“Romance novels, home of heavy lids, hot breaths, and grabbed wrists, have long been the embarrassing secret money-maker of the book industry,” writes Corte, “But today, a renegade generation of self-published authors like Ward are redefining the romance novel, adapting to digital in a way that has long-lasting lessons for the book industry.”  The average American reads just 12 books a year, notes Corte, but those who fall in love with the romance genre tend to read far more (including one reader who owns up to reading 5 romance novels a week).  However you look at it, good news for the mavericks turns out to be good news for everyone–the more books a reader consumes, the more they support the publishing industry as a whole, traditional  and indie.  For more of Corte’s article, follow the link.

This week’s last big piece of news comes from Publisher’s Weekly, in Mark Coker’s annual list of trends to watch published on July 22.  “The future of publishing is fraught with opportunity and peril,” Coker warns before launching into his list; making note of the fact that many authors (self-publishing and otherwise) lack a complete understanding of market trends (past and present) and that these trends play a large hand in shaping the success or failure of a book’s sales.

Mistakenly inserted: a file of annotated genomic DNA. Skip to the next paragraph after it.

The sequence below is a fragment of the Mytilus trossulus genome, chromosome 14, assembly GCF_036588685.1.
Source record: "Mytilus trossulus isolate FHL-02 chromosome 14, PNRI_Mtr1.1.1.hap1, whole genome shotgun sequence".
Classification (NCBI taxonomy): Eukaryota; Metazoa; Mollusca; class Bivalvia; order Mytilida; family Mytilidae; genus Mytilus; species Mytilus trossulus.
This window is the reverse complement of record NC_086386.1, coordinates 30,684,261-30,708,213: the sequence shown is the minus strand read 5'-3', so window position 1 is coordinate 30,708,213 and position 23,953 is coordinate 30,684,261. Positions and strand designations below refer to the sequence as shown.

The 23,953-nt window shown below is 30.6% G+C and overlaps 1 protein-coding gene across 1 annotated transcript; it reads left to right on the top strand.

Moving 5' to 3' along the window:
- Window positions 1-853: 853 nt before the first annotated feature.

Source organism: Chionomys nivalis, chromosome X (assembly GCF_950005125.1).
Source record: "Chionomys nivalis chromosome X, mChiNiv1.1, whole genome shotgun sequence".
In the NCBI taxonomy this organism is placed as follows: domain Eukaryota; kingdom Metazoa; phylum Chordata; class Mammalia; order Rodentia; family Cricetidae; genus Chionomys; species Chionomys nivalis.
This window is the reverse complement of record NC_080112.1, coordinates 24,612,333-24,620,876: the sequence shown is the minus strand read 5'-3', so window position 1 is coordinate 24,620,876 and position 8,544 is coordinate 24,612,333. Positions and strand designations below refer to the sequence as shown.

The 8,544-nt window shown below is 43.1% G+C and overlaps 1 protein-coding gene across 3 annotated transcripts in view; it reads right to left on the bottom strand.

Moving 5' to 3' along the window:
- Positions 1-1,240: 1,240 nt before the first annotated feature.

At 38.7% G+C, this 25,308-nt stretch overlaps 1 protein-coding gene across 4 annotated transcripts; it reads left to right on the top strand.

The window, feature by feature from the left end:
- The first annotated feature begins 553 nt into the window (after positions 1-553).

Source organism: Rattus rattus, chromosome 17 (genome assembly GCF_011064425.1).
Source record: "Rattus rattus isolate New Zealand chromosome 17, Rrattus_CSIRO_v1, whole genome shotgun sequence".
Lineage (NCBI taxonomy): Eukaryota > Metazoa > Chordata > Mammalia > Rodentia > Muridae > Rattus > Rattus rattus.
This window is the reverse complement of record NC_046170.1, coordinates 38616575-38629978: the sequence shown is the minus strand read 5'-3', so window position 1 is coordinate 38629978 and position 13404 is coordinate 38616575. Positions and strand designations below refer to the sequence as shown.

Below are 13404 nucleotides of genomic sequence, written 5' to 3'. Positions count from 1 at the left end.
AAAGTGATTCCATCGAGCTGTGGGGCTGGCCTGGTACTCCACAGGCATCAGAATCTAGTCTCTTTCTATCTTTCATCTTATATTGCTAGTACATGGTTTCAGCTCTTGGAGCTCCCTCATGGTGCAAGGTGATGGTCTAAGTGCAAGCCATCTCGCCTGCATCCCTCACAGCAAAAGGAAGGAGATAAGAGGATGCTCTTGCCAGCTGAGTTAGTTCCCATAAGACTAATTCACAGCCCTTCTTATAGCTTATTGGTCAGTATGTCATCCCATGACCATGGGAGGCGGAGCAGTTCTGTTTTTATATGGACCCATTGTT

But there’s plenty of good news in store for self-publishing authors, too, says Coker.  One of his ten trends centers on the democratization of publishing and distribution as a direct result of self-publishing: “Ten years ago, agents and publishers were the bouncers at the pearly gates of authordom,” writes Coker.  “Publishers controlled the printing press and the access to retail distribution. Today, thanks to free e-book publishing platforms, writers enjoy democratized access to e-book retailers and readers.”  That’s a rather rousing endorsement if ever I saw one!  And indie authors keep raking in the good news; three more of the ten trends include “The rise of indie authorship,” “Indie authors are taking market share,” and (happily) “The stigma of self-publishing is disappearing.”  It’s also worth noting that Coker closes with one final bit of good news: “Indie authors are writing the next chapter of their industry’s story,” he says.  It’s not all fun and games, however, and Coker warns against the continued power Amazon plays in undermining the individual self-publishing authors’ potential.  For more information, check out the original article here.